Biodiesel could, in the future, ease so-called ethanol "blend wall" concerns facing the U.S. transportation fuel industry, whose capacity to blend corn ethanol in gasoline is nearing its physical limit.
The biodiesel industry has ample production capacity and has considerable feedstock flexibility while diesel fuel faces no looming blending limits.
Those advantages seem to assure a growing role for U.S. biodiesel in the long-term.
The debate on how to solve the near-term ethanol blend wall problem is polarised between continuing as normal (as supported by corn growers and ethanol producers) or temporarily waiving all or part of the ethanol mandate (supported by the refining industry).
It is unclear whether the implementing Environmental Protection Agency (EPA) has the authority to use biodiesel to head off the present problem, by substituting for corn ethanol.
Certainly it used biodiesel this year to make up for a shortfall in advanced, cellulosic ethanol.
And in the longer term, EPA has projected a rapidly rising role for biodiesel.
That may head off, or at least delay, a recurrence of future gasoline blending walls.
The expanded targets for biodiesel this year will represent about 2.9 percent of all U.S. diesel fuel, according to EPA, while all engine warranties allow at least 5 percent blends, and non-road uses allow much more.
The United States is nearing the point where the law requires the use of more ethanol than can be physically blended into gasoline at the most prevalent level of 10 percent ethanol.
A recent run-up in the price of compliance credits, or renewable identification numbers (RINs), suggests that a blend wall is nearing.
Refiners concerned that they will be unable to blend physical product can buy RINs instead on a secondary market to meet their obligation.
The RIN price spike has also increased the urgency to address the problem, because of possible knock-on impacts on refining costs and gasoline prices.
The medium-term solution is to supply a 15 percent blend, as authorised by EPA for vehicle models manufactured since 2001, but that will take time given industry resistance and an infrastructure lead-time.
The Energy Independence and Security Act in 2007 created expanded mandates for particular types of biofuel within a more general target, to drive a shift away from corn ethanol to less carbon-emitting alternatives which did not compete with food.
The main sub-category is "advanced biofuel" which excludes corn ethanol but includes almost everything else.
There are two further carveouts within advanced biofuels. )
First, there is a mandate for cellulosic biofuel, defined as "renewable fuel derived from any cellulose, hemicellulose, or lignin that is derived from renewable biomass".
Second, there is a target for biomass-based biodiesel made from soy oil, algal oils, waste oils and animal fats.
EPA sees a rapidly growing share of biodiesel (under its "primary control case"), accounting for nearly two fifths of all biofuel by volume by 2022 from about a tenth now.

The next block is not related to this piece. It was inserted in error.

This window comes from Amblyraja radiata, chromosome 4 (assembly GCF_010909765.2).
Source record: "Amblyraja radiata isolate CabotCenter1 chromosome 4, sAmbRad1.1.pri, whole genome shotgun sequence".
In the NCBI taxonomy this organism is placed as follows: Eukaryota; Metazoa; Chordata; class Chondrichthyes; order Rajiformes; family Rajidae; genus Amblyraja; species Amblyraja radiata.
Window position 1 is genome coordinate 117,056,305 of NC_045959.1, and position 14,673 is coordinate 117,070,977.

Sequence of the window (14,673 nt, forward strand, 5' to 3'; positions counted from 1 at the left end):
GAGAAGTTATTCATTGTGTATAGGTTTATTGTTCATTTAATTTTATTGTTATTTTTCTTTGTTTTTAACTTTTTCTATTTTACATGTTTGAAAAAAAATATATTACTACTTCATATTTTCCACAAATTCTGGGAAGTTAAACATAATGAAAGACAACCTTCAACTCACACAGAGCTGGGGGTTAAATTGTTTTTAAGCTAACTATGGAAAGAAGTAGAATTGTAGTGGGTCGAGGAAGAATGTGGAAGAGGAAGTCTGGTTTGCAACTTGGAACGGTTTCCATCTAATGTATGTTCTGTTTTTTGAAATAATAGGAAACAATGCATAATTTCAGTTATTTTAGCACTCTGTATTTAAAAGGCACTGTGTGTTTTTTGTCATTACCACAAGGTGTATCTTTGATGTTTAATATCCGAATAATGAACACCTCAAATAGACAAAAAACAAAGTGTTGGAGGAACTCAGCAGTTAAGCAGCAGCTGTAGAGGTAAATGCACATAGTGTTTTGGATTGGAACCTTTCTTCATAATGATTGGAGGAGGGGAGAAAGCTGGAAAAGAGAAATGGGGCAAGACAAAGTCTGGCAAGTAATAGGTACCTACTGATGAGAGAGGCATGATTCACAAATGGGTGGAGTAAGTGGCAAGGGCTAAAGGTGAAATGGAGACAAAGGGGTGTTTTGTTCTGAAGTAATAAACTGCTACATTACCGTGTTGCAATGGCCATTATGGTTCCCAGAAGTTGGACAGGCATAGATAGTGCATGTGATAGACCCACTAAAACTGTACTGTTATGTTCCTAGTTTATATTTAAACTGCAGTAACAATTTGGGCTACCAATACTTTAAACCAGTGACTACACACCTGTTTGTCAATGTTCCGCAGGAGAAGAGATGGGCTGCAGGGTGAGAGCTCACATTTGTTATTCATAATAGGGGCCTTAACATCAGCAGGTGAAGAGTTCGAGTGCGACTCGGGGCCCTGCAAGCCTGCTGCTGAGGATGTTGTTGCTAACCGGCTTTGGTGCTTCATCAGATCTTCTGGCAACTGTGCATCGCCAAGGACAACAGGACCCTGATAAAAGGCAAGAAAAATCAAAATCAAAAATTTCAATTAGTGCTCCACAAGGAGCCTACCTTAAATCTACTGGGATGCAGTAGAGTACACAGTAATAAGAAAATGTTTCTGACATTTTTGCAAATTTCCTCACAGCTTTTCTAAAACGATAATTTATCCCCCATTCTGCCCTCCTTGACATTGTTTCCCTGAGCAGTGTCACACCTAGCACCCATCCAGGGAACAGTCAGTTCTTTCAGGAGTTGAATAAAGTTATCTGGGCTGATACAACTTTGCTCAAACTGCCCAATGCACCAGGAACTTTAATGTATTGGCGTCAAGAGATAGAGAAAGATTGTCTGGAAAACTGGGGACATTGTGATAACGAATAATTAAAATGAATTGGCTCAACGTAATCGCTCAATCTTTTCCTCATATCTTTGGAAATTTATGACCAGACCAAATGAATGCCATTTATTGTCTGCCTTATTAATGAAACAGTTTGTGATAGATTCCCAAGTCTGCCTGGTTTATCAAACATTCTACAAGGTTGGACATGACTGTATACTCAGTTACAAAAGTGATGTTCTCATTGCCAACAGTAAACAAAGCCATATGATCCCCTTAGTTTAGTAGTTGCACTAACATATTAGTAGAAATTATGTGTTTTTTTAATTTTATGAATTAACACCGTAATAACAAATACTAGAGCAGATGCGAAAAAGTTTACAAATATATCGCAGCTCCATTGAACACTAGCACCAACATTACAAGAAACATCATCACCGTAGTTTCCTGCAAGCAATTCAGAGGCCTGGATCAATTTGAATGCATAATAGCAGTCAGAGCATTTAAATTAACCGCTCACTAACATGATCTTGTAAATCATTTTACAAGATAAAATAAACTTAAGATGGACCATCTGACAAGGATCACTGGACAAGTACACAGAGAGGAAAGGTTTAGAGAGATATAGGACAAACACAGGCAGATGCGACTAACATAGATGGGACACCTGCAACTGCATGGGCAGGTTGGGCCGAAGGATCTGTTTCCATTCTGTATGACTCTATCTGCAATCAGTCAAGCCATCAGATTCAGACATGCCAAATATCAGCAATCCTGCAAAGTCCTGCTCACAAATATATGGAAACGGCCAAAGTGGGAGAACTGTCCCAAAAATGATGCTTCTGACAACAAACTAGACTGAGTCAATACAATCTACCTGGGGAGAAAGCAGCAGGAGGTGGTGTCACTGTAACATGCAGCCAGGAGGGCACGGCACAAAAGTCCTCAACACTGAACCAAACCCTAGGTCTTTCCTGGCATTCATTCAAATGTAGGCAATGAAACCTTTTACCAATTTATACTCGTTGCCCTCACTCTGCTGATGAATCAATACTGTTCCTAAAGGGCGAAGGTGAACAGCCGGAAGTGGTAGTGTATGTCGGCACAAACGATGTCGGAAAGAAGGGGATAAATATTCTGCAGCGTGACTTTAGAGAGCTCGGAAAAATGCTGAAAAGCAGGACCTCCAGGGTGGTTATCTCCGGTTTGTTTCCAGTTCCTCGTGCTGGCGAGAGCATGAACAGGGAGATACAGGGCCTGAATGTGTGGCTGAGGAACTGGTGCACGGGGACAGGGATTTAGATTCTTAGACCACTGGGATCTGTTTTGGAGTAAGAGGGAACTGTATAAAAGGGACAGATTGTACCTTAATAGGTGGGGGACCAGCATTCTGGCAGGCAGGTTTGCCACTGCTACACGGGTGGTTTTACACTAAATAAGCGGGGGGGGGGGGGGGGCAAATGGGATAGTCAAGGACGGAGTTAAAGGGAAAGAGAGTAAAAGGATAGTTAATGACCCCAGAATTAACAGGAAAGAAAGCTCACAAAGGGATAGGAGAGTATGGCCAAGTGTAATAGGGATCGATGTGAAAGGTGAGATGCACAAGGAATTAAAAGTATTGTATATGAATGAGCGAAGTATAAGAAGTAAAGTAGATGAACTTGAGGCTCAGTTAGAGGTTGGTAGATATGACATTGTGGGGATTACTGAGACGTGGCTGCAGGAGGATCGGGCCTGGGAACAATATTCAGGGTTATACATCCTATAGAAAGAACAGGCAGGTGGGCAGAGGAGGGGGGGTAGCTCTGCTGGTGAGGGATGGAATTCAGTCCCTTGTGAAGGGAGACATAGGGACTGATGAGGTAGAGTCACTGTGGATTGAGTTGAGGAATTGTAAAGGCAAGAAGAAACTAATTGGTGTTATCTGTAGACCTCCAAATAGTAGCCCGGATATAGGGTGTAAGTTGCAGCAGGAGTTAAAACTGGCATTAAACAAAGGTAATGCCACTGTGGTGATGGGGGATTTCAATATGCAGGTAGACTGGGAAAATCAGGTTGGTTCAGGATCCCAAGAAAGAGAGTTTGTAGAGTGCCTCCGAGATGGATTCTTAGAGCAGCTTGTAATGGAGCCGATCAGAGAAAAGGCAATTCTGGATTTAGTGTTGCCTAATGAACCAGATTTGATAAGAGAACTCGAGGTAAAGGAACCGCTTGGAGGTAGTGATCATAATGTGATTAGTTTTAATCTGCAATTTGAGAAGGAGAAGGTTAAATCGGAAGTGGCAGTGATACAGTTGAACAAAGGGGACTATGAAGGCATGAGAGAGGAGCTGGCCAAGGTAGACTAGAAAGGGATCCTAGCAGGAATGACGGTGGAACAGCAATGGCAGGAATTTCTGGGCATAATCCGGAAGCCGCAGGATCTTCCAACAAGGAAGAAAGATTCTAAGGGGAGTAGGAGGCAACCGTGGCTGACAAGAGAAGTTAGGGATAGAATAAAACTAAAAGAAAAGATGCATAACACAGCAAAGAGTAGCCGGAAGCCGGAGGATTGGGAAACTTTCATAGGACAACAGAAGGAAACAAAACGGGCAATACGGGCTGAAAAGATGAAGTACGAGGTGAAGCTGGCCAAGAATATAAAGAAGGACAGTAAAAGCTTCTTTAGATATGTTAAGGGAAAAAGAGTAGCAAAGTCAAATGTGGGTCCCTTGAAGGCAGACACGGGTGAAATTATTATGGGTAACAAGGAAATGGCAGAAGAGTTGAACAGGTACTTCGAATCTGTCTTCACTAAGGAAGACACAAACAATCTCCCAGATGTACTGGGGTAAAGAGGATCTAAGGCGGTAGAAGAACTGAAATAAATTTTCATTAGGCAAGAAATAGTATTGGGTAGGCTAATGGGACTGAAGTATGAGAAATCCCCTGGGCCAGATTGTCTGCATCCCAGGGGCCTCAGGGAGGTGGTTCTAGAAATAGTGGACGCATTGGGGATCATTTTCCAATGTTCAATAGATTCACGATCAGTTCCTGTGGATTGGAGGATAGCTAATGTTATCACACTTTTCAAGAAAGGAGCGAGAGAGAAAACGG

That assumes biodiesel in future accounts for a big share of the rapidly rising cellulosic biofuel category.
Biodiesel would qualify as cellulosic biofuel if manufactured through a biomass-to-liquid conversion process called Fischer-Tropsch.
EPA has already used its authority to cut the cellulosic ethanol mandate (because of under-supply) and increase biodiesel, while keeping the overall advanced biofuel target unchanged.
That has directly substituted biodiesel for ethanol.
This year EPA cut the cellulosic target to 14 million gallons from 1 billion gallons as required in the 2007 act, and increased biodiesel to 1.28 billion gallons, also from 1 billion.
The U.S. National Biodiesel Board estimates record output of more than 1.2 billion gallons this year, roughly half of which will be made from soyoil with the rest a mix of recycled cooking oil, animal fats and other products.
EPA talked up the ability of the U.S. biodiesel industry to take an increasing role, in its ruling last year setting the biodiesel target.
"We believe that it is appropriate that biomass-based diesel play an increasing role in supplying advanced biofuels to the market between 2012 and 2022," it said. ("2013 Biomass-Based Diesel Renewable Fuel Volume; Final Rule")
"Production capacity as well as more recent data on actual production volumes does in fact demonstrate that the industry is capable of significant increases in production when demand for it exists," it said, reporting U.S. production capacity nearly double the new 2013 target.
Regarding substituting biodiesel for corn ethanol, to ease the immediate blend wall problem, EPA has no authority to increase the advanced biofuel category beyond the target stated in the 2007 act.
However it does have the authority to waive the total volume of renewable fuel, on the basis of inadequate renewable fuel supply or expected severe harm to the economy - a power it has not yet wielded.
It is unclear whether it could reduce the overall renewable fuel target (mostly corn ethanol), using such a waiver, while maintaining the advanced biofuel carveout, and by implication raise the share of biodiesel.
Biodiesel does have some concerns, some of which it shares with the corn ethanol it would replace, including price compared with conventional diesel (presently pure biodiesel has a 20 percent premium); as well as its possible impact on carbon emissions and food prices.
But it offers a possible, partial solution to mitigate the blend wall worries facing gasoline.